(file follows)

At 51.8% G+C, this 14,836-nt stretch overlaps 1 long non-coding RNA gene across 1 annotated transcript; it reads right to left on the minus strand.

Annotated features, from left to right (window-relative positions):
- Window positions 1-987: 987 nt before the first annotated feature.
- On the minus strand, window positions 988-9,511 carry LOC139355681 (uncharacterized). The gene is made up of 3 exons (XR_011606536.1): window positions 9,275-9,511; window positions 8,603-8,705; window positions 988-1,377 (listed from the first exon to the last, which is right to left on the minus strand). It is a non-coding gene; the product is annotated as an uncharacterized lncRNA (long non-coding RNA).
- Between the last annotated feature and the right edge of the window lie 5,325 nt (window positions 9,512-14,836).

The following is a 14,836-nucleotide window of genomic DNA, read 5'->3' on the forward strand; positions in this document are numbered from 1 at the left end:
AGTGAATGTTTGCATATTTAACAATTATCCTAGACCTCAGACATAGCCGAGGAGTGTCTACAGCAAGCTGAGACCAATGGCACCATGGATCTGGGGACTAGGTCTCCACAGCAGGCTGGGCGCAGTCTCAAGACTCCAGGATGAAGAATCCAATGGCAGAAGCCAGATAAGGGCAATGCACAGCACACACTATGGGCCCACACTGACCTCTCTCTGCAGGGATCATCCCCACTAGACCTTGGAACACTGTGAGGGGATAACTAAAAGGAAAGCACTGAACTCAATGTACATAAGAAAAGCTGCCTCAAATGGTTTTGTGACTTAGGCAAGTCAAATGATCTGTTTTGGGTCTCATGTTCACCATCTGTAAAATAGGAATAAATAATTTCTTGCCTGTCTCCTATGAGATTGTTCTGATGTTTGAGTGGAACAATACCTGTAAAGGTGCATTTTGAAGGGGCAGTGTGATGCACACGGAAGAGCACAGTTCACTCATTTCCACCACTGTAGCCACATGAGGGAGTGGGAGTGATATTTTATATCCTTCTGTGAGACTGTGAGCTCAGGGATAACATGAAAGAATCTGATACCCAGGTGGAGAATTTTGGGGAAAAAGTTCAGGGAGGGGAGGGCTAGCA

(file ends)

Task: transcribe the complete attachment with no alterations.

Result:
At 51.8% G+C, this 14,836-nt stretch overlaps 1 long non-coding RNA gene across 1 annotated transcript; it reads right to left on the minus strand.

Annotated features, from left to right (window-relative positions):
- Window positions 1-987: 987 nt before the first annotated feature.
- On the minus strand, window positions 988-9,511 carry LOC139355681 (uncharacterized). The gene is made up of 3 exons (XR_011606536.1): window positions 9,275-9,511; window positions 8,603-8,705; window positions 988-1,377 (listed from the first exon to the last, which is right to left on the minus strand). It is a non-coding gene; the product is annotated as an uncharacterized lncRNA (long non-coding RNA).
- Between the last annotated feature and the right edge of the window lie 5,325 nt (window positions 9,512-14,836).

The following is a 14,836-nucleotide window of genomic DNA, read 5'->3' on the forward strand; positions in this document are numbered from 1 at the left end:
AGTGAATGTTTGCATATTTAACAATTATCCTAGACCTCAGACATAGCCGAGGAGTGTCTACAGCAAGCTGAGACCAATGGCACCATGGATCTGGGGACTAGGTCTCCACAGCAGGCTGGGCGCAGTCTCAAGACTCCAGGATGAAGAATCCAATGGCAGAAGCCAGATAAGGGCAATGCACAGCACACACTATGGGCCCACACTGACCTCTCTCTGCAGGGATCATCCCCACTAGACCTTGGAACACTGTGAGGGGATAACTAAAAGGAAAGCACTGAACTCAATGTACATAAGAAAAGCTGCCTCAAATGGTTTTGTGACTTAGGCAAGTCAAATGATCTGTTTTGGGTCTCATGTTCACCATCTGTAAAATAGGAATAAATAATTTCTTGCCTGTCTCCTATGAGATTGTTCTGATGTTTGAGTGGAACAATACCTGTAAAGGTGCATTTTGAAGGGGCAGTGTGATGCACACGGAAGAGCACAGTTCACTCATTTCCACCACTGTAGCCACATGAGGGAGTGGGAGTGATATTTTATATCCTTCTGTGAGACTGTGAGCTCAGGGATAACATGAAAGAATCTGATACCCAGGTGGAGAATTTTGGGGAAAAAGTTCAGGGAGGGGAGGGCTAGCA